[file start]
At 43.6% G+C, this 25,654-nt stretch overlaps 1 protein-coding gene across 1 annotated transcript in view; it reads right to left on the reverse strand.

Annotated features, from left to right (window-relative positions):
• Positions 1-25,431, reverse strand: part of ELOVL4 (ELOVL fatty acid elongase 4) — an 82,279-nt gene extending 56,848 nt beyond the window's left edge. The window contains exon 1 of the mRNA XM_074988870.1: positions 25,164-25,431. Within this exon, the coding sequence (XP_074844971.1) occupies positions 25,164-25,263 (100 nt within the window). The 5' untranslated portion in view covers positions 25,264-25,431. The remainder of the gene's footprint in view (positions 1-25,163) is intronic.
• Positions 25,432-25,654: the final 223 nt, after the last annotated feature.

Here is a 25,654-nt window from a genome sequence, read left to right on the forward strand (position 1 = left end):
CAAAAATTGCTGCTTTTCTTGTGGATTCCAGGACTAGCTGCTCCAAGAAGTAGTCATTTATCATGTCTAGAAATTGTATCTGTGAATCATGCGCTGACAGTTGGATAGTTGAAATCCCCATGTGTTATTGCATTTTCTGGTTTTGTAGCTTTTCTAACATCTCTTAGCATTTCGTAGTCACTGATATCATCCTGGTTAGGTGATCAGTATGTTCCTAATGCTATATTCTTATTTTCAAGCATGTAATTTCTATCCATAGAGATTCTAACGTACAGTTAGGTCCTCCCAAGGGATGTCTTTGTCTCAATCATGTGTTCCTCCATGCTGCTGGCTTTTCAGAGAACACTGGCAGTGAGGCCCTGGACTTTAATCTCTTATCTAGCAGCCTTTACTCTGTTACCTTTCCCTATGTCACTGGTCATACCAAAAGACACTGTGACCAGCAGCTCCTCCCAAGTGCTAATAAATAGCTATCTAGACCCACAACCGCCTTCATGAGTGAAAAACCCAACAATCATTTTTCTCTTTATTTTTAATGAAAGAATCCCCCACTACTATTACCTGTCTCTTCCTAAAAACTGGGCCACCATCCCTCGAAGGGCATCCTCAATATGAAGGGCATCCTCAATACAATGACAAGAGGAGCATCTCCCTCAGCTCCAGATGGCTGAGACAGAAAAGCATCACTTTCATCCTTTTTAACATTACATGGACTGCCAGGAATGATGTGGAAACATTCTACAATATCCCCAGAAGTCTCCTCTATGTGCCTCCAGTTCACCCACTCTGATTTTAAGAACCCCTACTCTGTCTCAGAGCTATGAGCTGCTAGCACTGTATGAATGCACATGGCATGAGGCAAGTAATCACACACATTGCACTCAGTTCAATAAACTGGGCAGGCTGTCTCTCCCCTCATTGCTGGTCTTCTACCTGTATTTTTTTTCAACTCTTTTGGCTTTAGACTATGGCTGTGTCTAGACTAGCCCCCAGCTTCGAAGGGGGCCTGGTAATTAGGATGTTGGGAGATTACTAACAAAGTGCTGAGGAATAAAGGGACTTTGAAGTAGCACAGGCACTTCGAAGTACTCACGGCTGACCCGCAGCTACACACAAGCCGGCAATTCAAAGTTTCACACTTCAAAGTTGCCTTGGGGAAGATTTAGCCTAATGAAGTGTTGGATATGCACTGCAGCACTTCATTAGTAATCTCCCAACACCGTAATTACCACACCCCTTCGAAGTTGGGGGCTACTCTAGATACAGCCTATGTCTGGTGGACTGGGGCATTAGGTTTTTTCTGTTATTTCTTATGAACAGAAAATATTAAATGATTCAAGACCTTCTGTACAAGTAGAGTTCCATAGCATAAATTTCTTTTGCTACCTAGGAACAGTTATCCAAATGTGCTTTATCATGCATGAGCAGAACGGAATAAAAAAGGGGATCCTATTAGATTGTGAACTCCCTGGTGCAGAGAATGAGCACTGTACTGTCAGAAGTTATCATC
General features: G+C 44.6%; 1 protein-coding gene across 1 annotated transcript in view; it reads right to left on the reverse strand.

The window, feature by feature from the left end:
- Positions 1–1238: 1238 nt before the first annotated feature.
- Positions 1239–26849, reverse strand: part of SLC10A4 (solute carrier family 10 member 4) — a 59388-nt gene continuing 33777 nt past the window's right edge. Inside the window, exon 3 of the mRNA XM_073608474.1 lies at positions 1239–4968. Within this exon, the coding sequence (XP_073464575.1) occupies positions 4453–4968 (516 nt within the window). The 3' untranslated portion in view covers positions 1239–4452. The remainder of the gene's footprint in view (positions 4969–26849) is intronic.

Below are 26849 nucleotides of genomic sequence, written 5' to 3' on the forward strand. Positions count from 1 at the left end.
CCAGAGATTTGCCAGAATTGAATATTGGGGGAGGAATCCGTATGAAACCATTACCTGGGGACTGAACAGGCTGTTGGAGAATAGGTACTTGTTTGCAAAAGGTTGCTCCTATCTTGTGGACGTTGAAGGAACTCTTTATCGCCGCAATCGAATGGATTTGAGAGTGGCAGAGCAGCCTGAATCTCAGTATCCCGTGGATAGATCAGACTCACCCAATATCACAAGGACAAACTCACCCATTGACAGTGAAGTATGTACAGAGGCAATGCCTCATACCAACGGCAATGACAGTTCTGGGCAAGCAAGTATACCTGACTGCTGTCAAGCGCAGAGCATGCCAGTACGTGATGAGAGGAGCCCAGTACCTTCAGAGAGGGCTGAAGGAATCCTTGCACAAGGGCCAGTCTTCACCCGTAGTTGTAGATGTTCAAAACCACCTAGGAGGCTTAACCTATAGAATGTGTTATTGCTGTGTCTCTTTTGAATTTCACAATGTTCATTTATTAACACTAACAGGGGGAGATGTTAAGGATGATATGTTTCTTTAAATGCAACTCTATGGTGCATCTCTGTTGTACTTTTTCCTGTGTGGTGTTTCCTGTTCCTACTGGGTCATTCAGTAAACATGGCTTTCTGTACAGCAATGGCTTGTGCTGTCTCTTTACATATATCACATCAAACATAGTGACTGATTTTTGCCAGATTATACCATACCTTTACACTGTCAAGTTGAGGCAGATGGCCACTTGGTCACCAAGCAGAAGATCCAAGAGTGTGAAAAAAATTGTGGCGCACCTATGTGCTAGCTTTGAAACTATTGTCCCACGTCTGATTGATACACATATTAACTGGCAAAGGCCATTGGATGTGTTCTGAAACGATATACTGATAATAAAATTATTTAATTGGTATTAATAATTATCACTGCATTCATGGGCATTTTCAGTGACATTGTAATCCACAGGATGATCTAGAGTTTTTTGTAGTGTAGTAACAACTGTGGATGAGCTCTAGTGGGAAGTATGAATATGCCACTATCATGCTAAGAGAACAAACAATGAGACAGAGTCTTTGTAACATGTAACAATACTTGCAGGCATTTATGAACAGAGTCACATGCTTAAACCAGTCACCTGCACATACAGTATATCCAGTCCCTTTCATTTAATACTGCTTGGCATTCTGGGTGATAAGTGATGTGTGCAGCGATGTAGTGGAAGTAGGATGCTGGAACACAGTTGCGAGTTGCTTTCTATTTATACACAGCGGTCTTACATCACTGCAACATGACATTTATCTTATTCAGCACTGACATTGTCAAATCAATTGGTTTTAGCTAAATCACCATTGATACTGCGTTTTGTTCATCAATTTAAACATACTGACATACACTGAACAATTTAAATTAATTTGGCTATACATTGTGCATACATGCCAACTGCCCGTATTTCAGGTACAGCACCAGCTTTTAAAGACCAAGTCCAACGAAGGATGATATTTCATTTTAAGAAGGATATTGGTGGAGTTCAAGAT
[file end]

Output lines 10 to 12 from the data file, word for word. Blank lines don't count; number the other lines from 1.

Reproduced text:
- Positions 1239–26849, reverse strand: part of SLC10A4 (solute carrier family 10 member 4) — a 59388-nt gene continuing 33777 nt past the window's right edge. Inside the window, exon 3 of the mRNA XM_073608474.1 lies at positions 1239–4968. Within this exon, the coding sequence (XP_073464575.1) occupies positions 4453–4968 (516 nt within the window). The 3' untranslated portion in view covers positions 1239–4452. The remainder of the gene's footprint in view (positions 4969–26849) is intronic.

Below are 26849 nucleotides of genomic sequence, written 5' to 3' on the forward strand. Positions count from 1 at the left end.
CCAGAGATTTGCCAGAATTGAATATTGGGGGAGGAATCCGTATGAAACCATTACCTGGGGACTGAACAGGCTGTTGGAGAATAGGTACTTGTTTGCAAAAGGTTGCTCCTATCTTGTGGACGTTGAAGGAACTCTTTATCGCCGCAATCGAATGGATTTGAGAGTGGCAGAGCAGCCTGAATCTCAGTATCCCGTGGATAGATCAGACTCACCCAATATCACAAGGACAAACTCACCCATTGACAGTGAAGTATGTACAGAGGCAATGCCTCATACCAACGGCAATGACAGTTCTGGGCAAGCAAGTATACCTGACTGCTGTCAAGCGCAGAGCATGCCAGTACGTGATGAGAGGAGCCCAGTACCTTCAGAGAGGGCTGAAGGAATCCTTGCACAAGGGCCAGTCTTCACCCGTAGTTGTAGATGTTCAAAACCACCTAGGAGGCTTAACCTATAGAATGTGTTATTGCTGTGTCTCTTTTGAATTTCACAATGTTCATTTATTAACACTAACAGGGGGAGATGTTAAGGATGATATGTTTCTTTAAATGCAACTCTATGGTGCATCTCTGTTGTACTTTTTCCTGTGTGGTGTTTCCTGTTCCTACTGGGTCATTCAGTAAACATGGCTTTCTGTACAGCAATGGCTTGTGCTGTCTCTTTACATATATCACATCAAACATAGTGACTGATTTTTGCCAGATTATACCATACCTTTACACTGTCAAGTTGAGGCAGATGGCCACTTGGTCACCAAGCAGAAGATCCAAGAGTGTGAAAAAAATTGTGGCGCACCTATGTGCTAGCTTTGAAACTATTGTCCCACGTCTGATTGATACACATATTAACTGGCAAAGGCCATTGGATGTGTTCTGAAACGATATACTGATAATAAAATTATTTAATTGGTATTAATAATTATCACTGCATTCATGGGCATTTTCAGTGACATTGTAATCCACAGGATGATCTAGAGTTTTTTGTAGTGTAGTAACAACTGTGGATGAGCTCTAGTGGGAAGTATGAATATGCCACTATCATGCTAAGAGAACAAACAATGAGACAGAGTCTTTGTAACATGTAACAATACTTGCAGGCATTTATGAACAGAGTCACATGCTTAAACCAGTCACCTGCACATACAGTATATCCAGTCCCTTTCATTTAATACTGCTTGGCATTCTGGGTGATAAGTGATGTGTGCAGCGATGTAGTGGAAGTAGGATGCTGGAACACAGTTGCGAGTTGCTTTCTATTTATACACAGCGGTCTTACATCACTGCAACATGACATTTATCTTATTCAGCACTGACATTGTCAAATCAATTGGTTTTAGCTAAATCACCATTGATACTGCGTTTTGTTCATCAATTTAAACATACTGACATACACTGAACAATTTAAATTAATTTGGCTATACATTGTGCATACATGCCAACTGCCCGTATTTCAGGTACAGCACCAGCTTTTAAAGACCAAGTCCAACGAAGGATGATATTTCATTTTAAGAAGGATATTGGTGGAGTTCAAGAT